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44. Decoration, subcontraction and instrumentation

06/01/2013

I took another look at the engine mounting plate and decided to have another go myself. It looks a little bit better, and since it’s completely obscured from view on the completed aircraft I’ve decided it’s probably good enough. At least it isn’t going to rust in a hurry, which is the main thing.

And suddenly over Christmas all those who are making bits for the aircraft are coming good – mostly on quotations and estimates, but some actual kit. Thus the seat is apparently made, but is awaiting the leather padding and cushion. The struts, which are being made on a specialist NC propeller-making machine, are modelled digitally and the next step is to cut a sample in scrap wood first to make sure it looks okay before using the real stuff, and we have an estimate for the next set of metal parts,to be bartered in exchange for an engine. Since the engine is single most important purchase we have to make, this is a big step forward. It’s been a salutary lesson to see how much they are going to cost if the labour is charged at commercial rates – it certainly helps to demonstrate the commercial replacement cost of what we’ve achieved so far – but at least it’s feasible, and so I’m starting to set the wheels in motion for this critical part of the project.

There’s no progress yet on the fuel tanks, which we can’t do ourselves, but we do have progress in another potential problem area – that of instruments. The instruments originally fitted are, unsurprisingly  hard to find, but I’ve come across a specialist in aircraft memorabilia who does a steady trade in aircraft instruments and he’s looking out for us. Many were fairly standard fit by that time, but apparently the compass is a very rare beast, and we may be lucky to find one.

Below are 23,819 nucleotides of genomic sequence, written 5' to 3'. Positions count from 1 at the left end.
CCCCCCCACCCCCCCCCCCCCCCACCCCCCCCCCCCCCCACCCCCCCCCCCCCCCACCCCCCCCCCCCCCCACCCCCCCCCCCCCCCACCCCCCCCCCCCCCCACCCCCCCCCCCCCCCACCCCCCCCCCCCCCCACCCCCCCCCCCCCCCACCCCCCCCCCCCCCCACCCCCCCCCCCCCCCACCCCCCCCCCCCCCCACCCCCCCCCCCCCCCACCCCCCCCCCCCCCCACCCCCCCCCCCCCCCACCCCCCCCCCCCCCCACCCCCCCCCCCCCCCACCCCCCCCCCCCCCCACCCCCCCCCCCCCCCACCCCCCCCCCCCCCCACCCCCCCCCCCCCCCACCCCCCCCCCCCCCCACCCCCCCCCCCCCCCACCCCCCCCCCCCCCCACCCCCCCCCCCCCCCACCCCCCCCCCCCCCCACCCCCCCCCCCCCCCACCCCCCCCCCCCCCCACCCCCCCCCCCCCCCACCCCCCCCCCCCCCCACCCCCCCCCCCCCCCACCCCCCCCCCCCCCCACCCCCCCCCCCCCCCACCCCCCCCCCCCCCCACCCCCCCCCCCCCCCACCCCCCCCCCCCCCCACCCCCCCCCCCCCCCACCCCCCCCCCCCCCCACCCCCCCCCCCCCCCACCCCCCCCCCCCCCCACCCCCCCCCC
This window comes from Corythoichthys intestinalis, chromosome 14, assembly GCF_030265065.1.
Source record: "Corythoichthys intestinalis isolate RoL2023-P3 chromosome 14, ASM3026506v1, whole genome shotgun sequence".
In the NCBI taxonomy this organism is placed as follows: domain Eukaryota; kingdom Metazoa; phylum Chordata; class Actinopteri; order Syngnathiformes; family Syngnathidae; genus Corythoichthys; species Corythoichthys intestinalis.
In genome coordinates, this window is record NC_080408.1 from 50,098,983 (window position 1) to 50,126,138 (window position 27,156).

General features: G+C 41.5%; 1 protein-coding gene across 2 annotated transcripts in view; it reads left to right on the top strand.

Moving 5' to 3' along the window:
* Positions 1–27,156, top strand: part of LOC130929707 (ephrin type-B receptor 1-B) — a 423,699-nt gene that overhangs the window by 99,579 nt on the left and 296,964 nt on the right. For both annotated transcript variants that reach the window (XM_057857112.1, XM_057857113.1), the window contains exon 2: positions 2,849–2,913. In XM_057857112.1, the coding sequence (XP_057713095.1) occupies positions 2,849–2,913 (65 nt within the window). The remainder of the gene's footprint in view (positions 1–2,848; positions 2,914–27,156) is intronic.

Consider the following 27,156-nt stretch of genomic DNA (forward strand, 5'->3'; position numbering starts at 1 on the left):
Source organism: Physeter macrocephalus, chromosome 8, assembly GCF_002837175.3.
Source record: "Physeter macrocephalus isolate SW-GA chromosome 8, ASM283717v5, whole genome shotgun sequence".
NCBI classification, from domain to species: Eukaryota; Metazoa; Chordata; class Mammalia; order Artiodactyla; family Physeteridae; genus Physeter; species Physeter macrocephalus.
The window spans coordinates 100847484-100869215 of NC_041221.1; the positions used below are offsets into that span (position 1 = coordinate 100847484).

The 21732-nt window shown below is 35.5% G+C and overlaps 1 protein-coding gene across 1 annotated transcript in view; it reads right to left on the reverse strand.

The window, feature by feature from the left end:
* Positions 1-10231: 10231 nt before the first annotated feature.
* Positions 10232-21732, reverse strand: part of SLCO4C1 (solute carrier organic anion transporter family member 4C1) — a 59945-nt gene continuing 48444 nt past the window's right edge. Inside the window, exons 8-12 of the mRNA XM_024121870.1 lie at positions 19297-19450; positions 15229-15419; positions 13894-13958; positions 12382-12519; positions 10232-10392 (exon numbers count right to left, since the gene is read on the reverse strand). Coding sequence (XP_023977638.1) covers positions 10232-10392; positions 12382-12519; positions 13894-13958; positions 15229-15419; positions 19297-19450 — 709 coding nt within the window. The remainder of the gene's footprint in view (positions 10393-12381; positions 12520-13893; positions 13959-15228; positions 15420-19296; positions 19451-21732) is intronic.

Happily, the Scout had very few of them, most of the instrumentation you needed being located in the seat of your pants, each side of your head, and at the ends of your arms and legs. But we do need a tachometer (to measure the engine speed), an airspeed indicator, an altimeter, and a clinometer.

The latter is a spirit level (a curved glass tube with the ends pointing downwards, filled with clear liquid with a small bubble of air left in it) mounted on the instrument panel and used, weirdly  to determine whether the aircraft is flying straight. In essence, you commence a turn using the rudder pedals, and if the bubble in the clinometer moves to one side, you follow it with the stick – and that ensures that the aircraft is going straight through the air, rather than skidding sideways.

It’s one of those simple ideas that, once you’ve seen how it works, makes you smack the palm of your hand against your forehead and wonder how something so simple could be so effective.

In fact, it’s so effective that you’ll see something similar in the cockpit of every conventionally-controlled light aircraft today. There is one essential difference, however. In those days, the rudder was very effective and the ailerons (the controls at the ends of the wings that make the aircraft rock from side to side) much less so. As a result, standard practice was to make the turn with rudder, and the ailerons were used as a secondary control to keep the aircraft in balance.

Nowadays, the ailerons are so much more effective that they are used as the primary control, and the rudder has the secondary roll – indeed, on many modern aircraft, you really don’t need the rudder at all.

But the old bubble clinometer wasn’t instinctive if you used it to control the rudder – if the bubble went to the right, you had to remember to use the LEFT pedal, and so nowadays we have a slip ball instead, where the glass tube bends upwards at the sides and a little ball in the middle. The ball moves in the opposite sense to the bubble, and student pilots are taught to ‘step in the ball’ – if the ball goes left, you step on the left pedal, which pretty much everybody can remember instinctively.

When we get to fly the Scout, it’s something we’re going to have to remember, of course…

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